Lately in Public Law | March’24

A fortnightly feature inspired by I-CONnect’s weekly “What’s New in Public Law” feature that addresses the lacuna of a one-stop-shop public law newsletter in the Indian legal space.

What’s new at LAOT

1. Saumya Ranjan Dixit, Re-Visiting Simpliciter Termination: Protecting the Legitimate Expectation of Probationers,(argues that the distinction between simpliciter and punitive termination of a probationer without granting any reasonable opportunity of hearing before termination for the former lacks a reasonable basis)

2. Rahul Bajaj and Dr.Sanjay Jain, Evaluating the Electoral Bonds Judgment: A Welcome Development For Indian Democracy That Leaves Some Questions Unanswered, (dwell into some of the nuances of the electoral bond judgement to further the debate on its implications)

3. Aditya Panugnati, The New Telecom Act: What’s the Fuss? (examines the newly enacted Telecommunications Act and delves into the concerns and uncertainties surrounding its provisions)

4. Rahul Bajaj and Dr.Sanjay Jain, Interpreting the Article 370 Judgment: A Plea for Nuance,(analyze the efforts of the court to crystallize the principles for the exercise of the President’s powers to declare President’s rule under Article 356 of the Constitution repays in Article 370 Case)

5. Kanishk Srinivas, Analysing ADR v. UoI: A Case for Conjunctive Double Proportionality ( argues that the double proportionality standard, unlike the proportionality standard, must be read as a conjunctive test to prevent wholesale rejection of every impugned plenary legislation)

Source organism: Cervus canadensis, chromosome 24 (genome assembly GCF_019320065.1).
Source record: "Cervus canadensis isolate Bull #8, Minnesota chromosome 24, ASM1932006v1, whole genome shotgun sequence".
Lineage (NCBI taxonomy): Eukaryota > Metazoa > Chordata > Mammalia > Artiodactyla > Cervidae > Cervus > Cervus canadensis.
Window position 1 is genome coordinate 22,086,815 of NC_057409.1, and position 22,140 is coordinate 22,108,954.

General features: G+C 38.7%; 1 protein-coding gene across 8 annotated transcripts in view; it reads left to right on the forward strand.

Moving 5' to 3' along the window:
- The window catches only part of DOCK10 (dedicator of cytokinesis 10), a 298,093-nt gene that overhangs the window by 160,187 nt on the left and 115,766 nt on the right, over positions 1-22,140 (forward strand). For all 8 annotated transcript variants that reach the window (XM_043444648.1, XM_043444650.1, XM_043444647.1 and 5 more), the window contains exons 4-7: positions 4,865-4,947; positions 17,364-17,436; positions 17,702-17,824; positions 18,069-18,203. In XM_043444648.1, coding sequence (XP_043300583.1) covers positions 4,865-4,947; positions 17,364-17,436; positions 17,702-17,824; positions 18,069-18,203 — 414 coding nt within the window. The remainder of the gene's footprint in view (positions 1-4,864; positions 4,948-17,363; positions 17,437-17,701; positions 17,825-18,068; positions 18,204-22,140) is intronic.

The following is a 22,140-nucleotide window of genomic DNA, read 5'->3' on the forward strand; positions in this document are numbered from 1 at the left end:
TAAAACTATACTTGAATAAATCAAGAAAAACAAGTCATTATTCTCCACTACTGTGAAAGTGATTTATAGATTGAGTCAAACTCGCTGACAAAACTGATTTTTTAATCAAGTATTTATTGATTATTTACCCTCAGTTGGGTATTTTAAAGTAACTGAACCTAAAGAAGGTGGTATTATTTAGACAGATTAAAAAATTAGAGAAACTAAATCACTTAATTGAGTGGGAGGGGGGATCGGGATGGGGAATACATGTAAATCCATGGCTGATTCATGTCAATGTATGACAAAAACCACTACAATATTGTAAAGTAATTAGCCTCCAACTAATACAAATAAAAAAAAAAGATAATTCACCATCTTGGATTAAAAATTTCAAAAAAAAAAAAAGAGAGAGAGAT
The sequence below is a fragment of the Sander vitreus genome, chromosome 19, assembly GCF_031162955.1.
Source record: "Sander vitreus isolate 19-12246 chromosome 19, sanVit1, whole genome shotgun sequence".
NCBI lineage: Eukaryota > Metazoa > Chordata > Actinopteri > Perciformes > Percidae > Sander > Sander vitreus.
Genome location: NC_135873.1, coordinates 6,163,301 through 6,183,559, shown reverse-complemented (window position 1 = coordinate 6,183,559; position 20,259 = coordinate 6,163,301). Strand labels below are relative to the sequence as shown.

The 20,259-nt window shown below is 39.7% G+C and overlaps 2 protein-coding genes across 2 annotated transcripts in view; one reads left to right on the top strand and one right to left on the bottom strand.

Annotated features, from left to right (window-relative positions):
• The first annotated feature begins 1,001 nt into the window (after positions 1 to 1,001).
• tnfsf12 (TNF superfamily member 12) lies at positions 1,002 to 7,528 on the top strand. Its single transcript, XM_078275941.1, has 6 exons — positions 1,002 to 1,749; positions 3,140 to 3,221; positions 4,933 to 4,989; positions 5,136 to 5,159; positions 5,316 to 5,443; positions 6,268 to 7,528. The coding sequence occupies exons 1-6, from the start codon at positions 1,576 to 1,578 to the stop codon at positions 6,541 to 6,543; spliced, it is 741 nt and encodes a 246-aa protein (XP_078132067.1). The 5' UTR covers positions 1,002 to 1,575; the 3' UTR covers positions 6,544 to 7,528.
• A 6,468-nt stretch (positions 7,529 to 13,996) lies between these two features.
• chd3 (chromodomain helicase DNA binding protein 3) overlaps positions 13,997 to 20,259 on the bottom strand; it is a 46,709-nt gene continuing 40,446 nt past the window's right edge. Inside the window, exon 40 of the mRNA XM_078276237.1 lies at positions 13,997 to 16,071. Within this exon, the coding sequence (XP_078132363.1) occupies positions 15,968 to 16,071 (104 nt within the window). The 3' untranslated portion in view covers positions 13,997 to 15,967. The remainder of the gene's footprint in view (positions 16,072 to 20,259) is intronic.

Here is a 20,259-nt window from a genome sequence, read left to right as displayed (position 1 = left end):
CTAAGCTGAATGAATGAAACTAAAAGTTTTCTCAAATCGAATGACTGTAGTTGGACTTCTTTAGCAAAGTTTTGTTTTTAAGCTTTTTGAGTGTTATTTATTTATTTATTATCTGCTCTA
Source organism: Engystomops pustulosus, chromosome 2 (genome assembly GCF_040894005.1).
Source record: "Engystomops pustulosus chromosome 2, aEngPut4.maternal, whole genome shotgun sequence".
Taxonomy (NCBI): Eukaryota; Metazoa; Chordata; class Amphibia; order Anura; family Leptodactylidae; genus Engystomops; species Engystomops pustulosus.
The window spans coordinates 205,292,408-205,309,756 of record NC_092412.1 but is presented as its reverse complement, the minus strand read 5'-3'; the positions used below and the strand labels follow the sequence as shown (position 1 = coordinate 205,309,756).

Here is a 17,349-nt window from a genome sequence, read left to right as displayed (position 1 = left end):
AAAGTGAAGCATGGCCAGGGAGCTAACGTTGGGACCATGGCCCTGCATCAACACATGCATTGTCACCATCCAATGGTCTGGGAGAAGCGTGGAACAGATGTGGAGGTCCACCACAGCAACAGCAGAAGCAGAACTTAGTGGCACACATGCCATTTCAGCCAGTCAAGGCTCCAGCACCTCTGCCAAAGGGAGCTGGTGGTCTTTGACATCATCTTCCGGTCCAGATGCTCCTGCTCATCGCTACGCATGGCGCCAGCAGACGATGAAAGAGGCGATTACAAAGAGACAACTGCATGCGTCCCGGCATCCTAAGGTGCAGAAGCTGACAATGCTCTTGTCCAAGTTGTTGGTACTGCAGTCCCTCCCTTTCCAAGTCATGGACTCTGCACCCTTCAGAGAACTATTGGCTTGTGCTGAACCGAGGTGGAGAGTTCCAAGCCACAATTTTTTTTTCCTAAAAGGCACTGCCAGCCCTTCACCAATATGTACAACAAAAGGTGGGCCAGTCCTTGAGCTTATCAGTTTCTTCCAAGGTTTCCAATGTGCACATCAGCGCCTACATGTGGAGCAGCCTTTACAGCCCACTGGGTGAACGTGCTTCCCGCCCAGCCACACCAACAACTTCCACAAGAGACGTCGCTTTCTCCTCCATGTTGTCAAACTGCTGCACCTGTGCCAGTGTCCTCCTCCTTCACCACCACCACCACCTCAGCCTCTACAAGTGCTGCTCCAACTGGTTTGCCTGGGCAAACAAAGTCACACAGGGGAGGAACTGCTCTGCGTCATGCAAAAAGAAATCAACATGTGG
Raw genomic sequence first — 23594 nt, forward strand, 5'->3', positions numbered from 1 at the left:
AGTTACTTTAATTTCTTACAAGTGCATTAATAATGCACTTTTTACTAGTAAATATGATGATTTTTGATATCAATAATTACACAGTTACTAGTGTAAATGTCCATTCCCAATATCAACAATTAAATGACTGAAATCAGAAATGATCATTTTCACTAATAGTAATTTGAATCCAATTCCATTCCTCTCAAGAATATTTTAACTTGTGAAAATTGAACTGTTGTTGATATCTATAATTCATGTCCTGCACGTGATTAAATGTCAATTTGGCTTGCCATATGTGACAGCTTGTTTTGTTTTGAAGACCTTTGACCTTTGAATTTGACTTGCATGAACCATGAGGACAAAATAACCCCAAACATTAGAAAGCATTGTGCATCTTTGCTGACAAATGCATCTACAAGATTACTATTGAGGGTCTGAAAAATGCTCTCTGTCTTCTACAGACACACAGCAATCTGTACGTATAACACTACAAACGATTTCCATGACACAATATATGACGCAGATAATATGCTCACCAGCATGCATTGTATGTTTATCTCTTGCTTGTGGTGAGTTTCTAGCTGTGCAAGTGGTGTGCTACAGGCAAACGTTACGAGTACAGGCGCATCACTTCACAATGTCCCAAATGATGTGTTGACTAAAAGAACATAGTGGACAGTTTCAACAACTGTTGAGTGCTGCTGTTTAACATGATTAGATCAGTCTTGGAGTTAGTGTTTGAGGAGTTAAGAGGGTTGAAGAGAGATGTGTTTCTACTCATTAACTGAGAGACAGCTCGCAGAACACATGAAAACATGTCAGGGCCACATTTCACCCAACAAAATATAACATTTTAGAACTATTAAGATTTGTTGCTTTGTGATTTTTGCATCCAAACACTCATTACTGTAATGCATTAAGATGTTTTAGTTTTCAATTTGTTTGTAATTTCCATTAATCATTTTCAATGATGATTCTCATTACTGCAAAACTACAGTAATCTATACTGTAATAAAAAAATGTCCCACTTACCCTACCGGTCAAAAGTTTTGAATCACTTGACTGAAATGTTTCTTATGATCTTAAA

6. Alok Kumar Prasanna,Introduction to the Book Discussion on Mathew John’s India’s Communal Constitution: Law, Religion and the Making of a People (discusses Mathew John’s new book The Communal Constitution with the help of contemporary examples)


1. A Saravanan, Law and Policy Framework Governing Wastewater (Reuse) Management in India, Statute Law Review (examines the constitutional provisions, laws, policies, rules, regulations and judicial interventions on wastewater management and identifies key challenges in implementing and enforcing wastewater laws and byelaws in India).

2. Saumya Uma, Contextualizing Law and Policy Framework on Mental Health, Chapter from Mental Health Care Resource Book, Springer (discusses the components of mental health as a human right and the international standards on this subject, critiques the current legal and policy framework of mental health in India, and identifies the gaps to be addressed in the future).

3. Ahmed Memon, ‘English in taste, Indian in blood’: caste hegemony in the making of British international legal thought, London Review of International Law (argues that case as a central actor in the development of British international legal thought, and it further entrenched the caste hegemony into the broader racial hierarchy in international law in the 19th century).

4. Sonam Singh & Manish Kumar, An Investigation on the Use of Electronic Resources by Faculty and Research Scholars of National Law Universities of North India, VEETHIKA- An International Interdisciplinary Research Journal (examines the prevalence of electronic resources for legal information across National Law Universities in North India and highlights the need to maintain a set of guidelines to encourage the use of such resources).